Tuesday, March 31, 2009

Global Warming: Introduction

The intertwined problems of population growth, water shortages, and food shortages have been recognized for over one hundred years, and no one disputes that they are important global problems. However, until very recently much of the public was unaware of the related problems of peak oil and global warming. As a result, I will spend more time focusing on these less familiar problems.

At the time of this writing (2009), there is growing public acceptance of the reality of human-induced global warming. I would argue that the scientific community reached consensus in the late 1990’s on the reality of global warming, and in the early 2000’s on the idea that warming is primarily human-induced. As expected for an issue this complex, it is taking longer for the public to reach a consensus. This is not surprising, as the culprit is fossil fuel use, and there are extremely powerful and wealthy business concerns that have campaigned against this consensus to protect their profits. This situation closely parallels that of the tobacco companies in the 1970’s, who paid lobbyists and scientists large sums of money to spread falsehoods about the link between smoking and cancer (see the book “Thank You For Smoking” for an insightful and amusing illustration of how corporations conspire to hide the truth). Unfortunately, this has led to a politicization of the global warming issue. Although Al Gore did an admirable job of raising public awareness on this issue (for which he won the Nobel Prize in 2006?), his political associations led many to close their minds to the possibility that he was right. However, Al Gore did not invent the theory of global warming, nor did he participate in any of the scientific investigations; he was merely publicizing an issue that was hidden from view. Most scientists are not very good at public outreach, and they need well-known figures like Al Gore to carry their message to the masses. This effort has been only partly successful, so now it is up to scientists like me to help the public understand the reality and the importance of issues like global warming and peak oil.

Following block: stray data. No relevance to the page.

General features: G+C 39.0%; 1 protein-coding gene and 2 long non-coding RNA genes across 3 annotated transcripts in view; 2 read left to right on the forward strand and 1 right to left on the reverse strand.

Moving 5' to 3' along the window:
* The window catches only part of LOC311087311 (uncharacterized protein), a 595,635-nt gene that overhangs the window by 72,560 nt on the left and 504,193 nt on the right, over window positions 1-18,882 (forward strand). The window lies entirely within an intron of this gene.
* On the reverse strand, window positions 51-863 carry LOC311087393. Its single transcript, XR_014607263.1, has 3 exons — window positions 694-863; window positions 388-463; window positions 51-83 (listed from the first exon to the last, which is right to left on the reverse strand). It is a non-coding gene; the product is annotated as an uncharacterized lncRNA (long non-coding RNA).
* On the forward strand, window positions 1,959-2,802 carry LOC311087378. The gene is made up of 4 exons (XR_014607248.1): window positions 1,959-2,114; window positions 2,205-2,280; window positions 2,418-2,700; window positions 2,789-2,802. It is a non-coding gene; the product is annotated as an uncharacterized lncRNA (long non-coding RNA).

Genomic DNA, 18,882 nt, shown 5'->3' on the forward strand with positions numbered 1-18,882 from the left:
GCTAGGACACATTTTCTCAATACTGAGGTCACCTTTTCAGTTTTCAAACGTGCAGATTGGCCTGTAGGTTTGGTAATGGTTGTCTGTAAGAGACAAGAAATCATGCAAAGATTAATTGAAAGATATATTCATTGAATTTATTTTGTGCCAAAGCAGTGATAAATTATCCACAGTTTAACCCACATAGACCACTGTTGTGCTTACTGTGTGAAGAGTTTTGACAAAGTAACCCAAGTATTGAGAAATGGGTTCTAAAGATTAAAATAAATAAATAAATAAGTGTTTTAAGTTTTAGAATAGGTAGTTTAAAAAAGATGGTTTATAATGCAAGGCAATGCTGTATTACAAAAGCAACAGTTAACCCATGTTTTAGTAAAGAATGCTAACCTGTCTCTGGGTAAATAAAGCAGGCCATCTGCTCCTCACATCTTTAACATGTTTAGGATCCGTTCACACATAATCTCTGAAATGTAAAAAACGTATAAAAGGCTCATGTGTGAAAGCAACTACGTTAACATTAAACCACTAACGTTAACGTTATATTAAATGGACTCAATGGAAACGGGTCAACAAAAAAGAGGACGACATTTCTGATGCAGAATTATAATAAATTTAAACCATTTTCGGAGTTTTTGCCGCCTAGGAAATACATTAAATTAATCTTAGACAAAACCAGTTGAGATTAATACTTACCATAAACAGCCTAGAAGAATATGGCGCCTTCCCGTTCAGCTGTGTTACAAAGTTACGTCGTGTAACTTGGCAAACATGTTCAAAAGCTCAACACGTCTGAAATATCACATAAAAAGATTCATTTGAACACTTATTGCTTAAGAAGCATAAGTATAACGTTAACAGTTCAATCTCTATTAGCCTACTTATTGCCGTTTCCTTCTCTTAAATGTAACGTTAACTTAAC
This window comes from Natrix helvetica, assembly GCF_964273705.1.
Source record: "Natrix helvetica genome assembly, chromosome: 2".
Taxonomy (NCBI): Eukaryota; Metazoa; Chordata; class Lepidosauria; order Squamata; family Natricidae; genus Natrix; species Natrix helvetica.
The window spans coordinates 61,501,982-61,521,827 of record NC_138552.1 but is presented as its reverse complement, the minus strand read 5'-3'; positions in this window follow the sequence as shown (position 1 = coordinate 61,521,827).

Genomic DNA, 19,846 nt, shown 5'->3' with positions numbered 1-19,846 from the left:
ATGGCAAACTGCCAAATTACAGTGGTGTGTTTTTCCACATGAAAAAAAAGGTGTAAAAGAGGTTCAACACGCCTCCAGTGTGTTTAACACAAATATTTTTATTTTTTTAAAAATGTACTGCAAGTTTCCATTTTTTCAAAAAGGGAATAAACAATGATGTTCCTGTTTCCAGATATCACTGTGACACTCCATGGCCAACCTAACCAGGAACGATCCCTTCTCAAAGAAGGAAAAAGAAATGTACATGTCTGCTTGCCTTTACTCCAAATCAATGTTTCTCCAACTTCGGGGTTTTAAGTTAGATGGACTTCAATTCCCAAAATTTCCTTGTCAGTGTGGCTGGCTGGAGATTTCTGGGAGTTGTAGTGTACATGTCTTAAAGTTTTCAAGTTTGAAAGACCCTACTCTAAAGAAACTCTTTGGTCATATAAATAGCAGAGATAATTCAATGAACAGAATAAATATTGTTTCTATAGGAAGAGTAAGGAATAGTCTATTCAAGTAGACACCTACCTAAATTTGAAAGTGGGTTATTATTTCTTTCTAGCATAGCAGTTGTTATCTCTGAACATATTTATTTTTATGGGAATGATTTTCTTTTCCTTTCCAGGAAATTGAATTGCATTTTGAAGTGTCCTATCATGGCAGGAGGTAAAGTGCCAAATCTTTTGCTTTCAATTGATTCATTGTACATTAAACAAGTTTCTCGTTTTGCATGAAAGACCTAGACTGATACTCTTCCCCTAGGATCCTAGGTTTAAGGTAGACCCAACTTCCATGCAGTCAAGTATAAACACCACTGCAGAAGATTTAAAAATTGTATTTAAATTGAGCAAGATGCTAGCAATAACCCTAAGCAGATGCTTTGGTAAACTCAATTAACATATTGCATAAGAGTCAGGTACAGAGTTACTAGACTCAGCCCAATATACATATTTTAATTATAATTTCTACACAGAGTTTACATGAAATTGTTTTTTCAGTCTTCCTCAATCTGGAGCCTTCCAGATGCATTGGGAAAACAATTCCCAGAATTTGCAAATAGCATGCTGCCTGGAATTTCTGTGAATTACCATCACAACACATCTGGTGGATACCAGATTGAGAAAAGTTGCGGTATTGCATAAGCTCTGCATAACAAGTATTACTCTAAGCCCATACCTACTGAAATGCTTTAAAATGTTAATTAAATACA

The concept of global warming is really quite simple. Energy in the form of sunlight passes through earth’s atmosphere and heats the surface; the surface warms and gives off heat. Without greenhouse gases like CO2 in the earth’s atmosphere, that heat would radiate into space and be lost, and the average surface temperature of the earth would be only 0°F, meaning that all water on the earth’s surface would be frozen, and life would not be possible. Fortunately, the greenhouse gases in our atmosphere absorb and trap the heat, increasing the average observed surface temperature of the earth to a very hospitable 59°F. We are fortunate to have greenhouse gases in our atmosphere. However, like Goldilocks we need it not too cold and not too hot, but just right. If the concentration of greenhouse gases gets too high, it will be too hot for us.

Recognition of the greenhouse effect goes back to Joseph Fourier in the early 19th century, and the role of carbon dioxide (CO2) was identified in 1859 by John Tyndall. It was Svante Arrhenius in 1896 who predicted that human activities could contribute to the greenhouse effect, but it wasn’t until the 1970’s that scientists like Roger Revelle and Wallace Broecker began to raise the alarm. Their concern was based on measurements by Charles Keeling, who showed that CO2 concentration in the atmosphere was increasing at an alarming rate:

Fig. 1: http://en.wikipedia.org/wiki/File:Mauna_Loa_Carbon_Dioxide-en.svg

Although there are seasonal fluctuations related to plant growing seasons (see inset of Fig. 1), the long-term trend shown in red is of steadily increasing CO2 concentration. The measurements in Fig. 1 were made at the famous Mauna Loa observatory in Hawaii, but similar measurements have been made at many other observatories and show the same trend. So how is this related to human activity? In the Peak Oil section, we described how oil contains the energy of sunlight that fell on earth millions of years ago, trapped in organic molecules that were manufactured in plants through photosynthesis. The simplified chemical reaction is:

Eq. 1: 6 CO2 + 6 H2O + energy from sunlight = C6H12O6 + 6 O2

The glucose molecule C6H12O6 represents the organic matter that stores the energy in fossil fuels. When we combust fossil fuels, we undo the work of photosynthesis, promoting the reverse reaction by heating the organic matter in the presence of atmospheric oxygen so they react and liberate the stored energy. The troubling product of this combustion is CO2, which accumulates in earth’s atmosphere, leading to the steadily increasing atmospheric CO2 concentrations exemplified by Keeling’s curve (Fig. 1).

Another example of this delicate balance maintained by earth’s atmosphere is the oxygen concentration of the atmosphere. From Eq. 1 above we can see that combustion consumes O2 while producing CO2. Thus, we would predict that if combustion of fossil fuels are now the primary source of atmospheric CO2, then with time increasing CO2 should be balanced be decreasing O2 concentration in the atmosphere:

*Insert link to figure